Wiki is in Ward Cunningham’s original description:
The simplest online database that could possibly work.
Wiki is a piece of server software that allows users to freely create and edit Web page content using any Web browser ,wiki supports hyperlinks and has a simple text syntax for creating new pages and cross links between internal pages on the fly.
Wiki is unusual among group communication mechanisms in that it allows the organization of contributions to be edited in addition to the content itself.
Like many simple concepts, "open editing" has some profound and subtle effects on Wiki usage.
Allowing everyday users to create and edit any page in a Web site is exciting in that it encourages democratic use of the Web and promotes content composition by nontechnical users.
According to Cunningham, the idea of ‘wiki’ can be traced back to a HyperCard stack he wrote in the late 1980s.
In the late 1990s, wikis were increasingly recognized as a promising way to develop private and public knowledge bases and this potential inspired the founders of the Nupedia encyclopedia project, which later became Wikipedia.
In the early 2000s, wikis were increasingly adopted in the enterprise as collaborative software. Common uses included project communication, intranets and documentation, initially for technical users.
In December 2002, Social text launched the first commercial open source wiki solution. Open source wiki software was widely available, downloaded and installed throughout these years.
Today some companies use wikis as their only collaborative software and as a replacement for static intranets. There is arguably greater use of wikis behind firewalls than on the public Internet.
A wiki is a body of ideas that a community is willing to know and maintain. That community has every right to be cautiously selective in what it will groom. This particular wiki has been blessed with thoughtful, diligent, diverse and open-minded volunteers, who have invested years learning what works here and what doesn't.
When volunteers tire and depart, others take their place. I remain amazed that this works without mechanically enforced authority. Possibly it works because there is no mechanically enforced authority. In any event, I remain grateful to all volunteers, past, present and future. -- WardCunningham
Putting up a wiki page is like tossing a ball of yarn into a basket of kittens. -- PeterMerel
There is, however, a strong commitment from the WikiCommunity to keeping the Wiki clean and nice. We all use Wiki, so we all try to maintain it in a usable state.
WikiWord s are like ForthLanguage for English. WikiWikiWeb is the most naked embodiment of the HyperLink concept.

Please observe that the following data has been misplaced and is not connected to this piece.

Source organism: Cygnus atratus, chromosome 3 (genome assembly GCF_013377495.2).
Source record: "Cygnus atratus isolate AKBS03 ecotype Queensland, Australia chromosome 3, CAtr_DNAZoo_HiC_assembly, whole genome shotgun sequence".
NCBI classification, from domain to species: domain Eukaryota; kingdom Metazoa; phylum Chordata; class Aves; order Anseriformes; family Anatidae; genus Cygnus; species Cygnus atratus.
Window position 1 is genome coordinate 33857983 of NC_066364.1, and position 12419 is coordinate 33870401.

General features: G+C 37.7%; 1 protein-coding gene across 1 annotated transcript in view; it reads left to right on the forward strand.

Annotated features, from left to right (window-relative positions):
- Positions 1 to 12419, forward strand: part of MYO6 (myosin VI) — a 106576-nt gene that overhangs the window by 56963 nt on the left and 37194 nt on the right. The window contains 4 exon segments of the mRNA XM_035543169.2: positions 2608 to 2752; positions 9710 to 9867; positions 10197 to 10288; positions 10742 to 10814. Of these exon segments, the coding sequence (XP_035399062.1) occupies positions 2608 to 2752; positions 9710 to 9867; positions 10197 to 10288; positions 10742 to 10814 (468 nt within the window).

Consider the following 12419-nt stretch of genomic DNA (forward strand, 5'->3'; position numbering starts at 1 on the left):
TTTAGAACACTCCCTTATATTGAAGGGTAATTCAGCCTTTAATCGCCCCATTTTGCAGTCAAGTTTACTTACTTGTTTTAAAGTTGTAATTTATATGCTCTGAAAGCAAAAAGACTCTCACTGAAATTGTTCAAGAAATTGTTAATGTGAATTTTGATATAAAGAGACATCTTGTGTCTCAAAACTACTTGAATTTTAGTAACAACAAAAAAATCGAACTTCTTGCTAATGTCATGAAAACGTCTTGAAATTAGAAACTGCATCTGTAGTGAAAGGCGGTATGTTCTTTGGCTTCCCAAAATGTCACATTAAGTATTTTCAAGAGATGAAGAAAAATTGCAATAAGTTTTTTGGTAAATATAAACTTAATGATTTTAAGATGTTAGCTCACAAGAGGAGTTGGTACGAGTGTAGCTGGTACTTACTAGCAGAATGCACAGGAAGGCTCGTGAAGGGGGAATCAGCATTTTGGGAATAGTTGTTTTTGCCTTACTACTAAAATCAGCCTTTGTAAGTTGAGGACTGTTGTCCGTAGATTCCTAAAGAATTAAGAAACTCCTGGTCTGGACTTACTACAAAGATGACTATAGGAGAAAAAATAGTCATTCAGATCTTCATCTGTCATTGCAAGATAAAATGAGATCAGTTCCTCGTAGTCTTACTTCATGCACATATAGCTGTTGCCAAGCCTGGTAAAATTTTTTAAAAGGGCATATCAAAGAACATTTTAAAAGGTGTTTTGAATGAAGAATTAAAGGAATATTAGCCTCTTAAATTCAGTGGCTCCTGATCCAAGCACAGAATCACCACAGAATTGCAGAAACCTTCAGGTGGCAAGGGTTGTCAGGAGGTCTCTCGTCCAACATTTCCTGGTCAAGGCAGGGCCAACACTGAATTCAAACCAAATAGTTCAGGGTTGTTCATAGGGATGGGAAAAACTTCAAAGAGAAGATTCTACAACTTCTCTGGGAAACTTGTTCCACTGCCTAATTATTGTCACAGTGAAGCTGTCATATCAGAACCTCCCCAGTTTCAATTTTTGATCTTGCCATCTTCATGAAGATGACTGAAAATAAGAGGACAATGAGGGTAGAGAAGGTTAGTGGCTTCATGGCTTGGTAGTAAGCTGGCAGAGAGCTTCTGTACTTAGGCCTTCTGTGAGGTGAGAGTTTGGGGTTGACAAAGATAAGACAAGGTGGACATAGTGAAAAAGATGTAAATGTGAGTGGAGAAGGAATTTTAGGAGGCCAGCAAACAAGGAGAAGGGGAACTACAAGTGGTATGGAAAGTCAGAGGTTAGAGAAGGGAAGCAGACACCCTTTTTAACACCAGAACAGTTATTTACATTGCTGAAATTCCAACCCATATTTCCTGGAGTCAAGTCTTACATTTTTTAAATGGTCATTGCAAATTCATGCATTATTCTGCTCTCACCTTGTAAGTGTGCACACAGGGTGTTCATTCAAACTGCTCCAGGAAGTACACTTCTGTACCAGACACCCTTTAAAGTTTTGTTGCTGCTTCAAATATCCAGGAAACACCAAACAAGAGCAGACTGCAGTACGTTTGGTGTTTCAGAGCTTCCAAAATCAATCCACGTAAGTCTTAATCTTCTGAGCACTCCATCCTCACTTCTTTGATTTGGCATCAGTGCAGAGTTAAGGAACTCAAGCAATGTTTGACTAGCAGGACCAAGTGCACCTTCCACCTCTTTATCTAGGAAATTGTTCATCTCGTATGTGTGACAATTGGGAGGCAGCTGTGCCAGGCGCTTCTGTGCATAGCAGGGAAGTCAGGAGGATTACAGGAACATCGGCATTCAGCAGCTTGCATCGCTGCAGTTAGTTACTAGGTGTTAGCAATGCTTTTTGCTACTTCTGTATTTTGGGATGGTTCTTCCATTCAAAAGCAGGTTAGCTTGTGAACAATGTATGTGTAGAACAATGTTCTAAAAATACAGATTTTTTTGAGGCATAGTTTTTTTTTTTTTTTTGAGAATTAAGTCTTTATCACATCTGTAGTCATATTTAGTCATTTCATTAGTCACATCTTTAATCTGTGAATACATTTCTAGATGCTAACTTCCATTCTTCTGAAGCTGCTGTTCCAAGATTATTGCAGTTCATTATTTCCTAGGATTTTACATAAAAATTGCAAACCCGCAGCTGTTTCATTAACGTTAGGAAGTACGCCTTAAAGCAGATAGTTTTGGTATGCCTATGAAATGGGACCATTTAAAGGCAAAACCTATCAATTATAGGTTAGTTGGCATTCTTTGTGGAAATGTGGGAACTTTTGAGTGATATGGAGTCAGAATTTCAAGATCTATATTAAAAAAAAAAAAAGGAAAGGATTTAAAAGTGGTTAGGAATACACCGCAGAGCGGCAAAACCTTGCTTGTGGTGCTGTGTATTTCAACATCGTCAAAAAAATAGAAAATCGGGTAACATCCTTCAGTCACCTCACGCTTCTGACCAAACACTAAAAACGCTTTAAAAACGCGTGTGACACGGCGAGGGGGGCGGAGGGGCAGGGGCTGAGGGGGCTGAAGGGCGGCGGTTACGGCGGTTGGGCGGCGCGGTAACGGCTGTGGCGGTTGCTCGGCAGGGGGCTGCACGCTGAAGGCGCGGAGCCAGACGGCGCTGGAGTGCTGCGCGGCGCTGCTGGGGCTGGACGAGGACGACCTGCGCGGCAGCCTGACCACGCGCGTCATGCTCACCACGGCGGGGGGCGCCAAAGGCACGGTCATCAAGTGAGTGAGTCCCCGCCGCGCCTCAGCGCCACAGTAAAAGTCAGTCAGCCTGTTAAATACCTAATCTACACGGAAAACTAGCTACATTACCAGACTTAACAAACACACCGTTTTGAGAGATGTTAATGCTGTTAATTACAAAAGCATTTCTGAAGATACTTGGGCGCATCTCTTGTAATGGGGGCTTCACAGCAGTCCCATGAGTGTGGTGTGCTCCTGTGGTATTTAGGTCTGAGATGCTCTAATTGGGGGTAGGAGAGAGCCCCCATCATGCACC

A wiki possesses an "edit this page" link that allows a visitor to make changes to the page.
This link is what makes wikis different from Web logs, or blogs, which permit readers to give feedback on a particular comment but prevent them from editing anything but their own postings.
Blogs can be used to build communities of mutual interest, imagine a team of people sitting around a whiteboard, where anyone can add to an idea, edit or erase it, and you've got a rough idea of what a wiki is.
Wikis have generated buzz because of Wikipedia's success, but the medium's corporate potential is just being explored.
Wikis clearly can be used by companies for internal and external applications. For companies that have trouble keeping up-to-date information on a corporate intranet, wikis can enable employees and customers to make changes themselves.
They can also help coordinate internal development projects -- an area in which they have already started to make corporate inroads.
Wikis can also be used to build online customer communities that offer advice and support.
Some companies may balk at the idea of opening up a site such as this to the public, but the trust extended will likely be repaid with increased customer loyalty and satisfaction.
Every reader has control over a wiki's content and can make changes, additions or deletions as they see fit, this lack of centralized control can require a leap of faith for some organizations.
Wikis may seem to be an invitation for anarchy -- an opportunity for online vandals to change or delete valuable content -- but in practice, this rarely occurs.
To prevent important information from being altered or deleted, systems administrators can "protect" certain wiki pages by disabling the ability to edit them. However, even if an important page is deleted or changed, don't worry.
Wikis are online databases of information, and each modification is stored in the database so that information can be restored.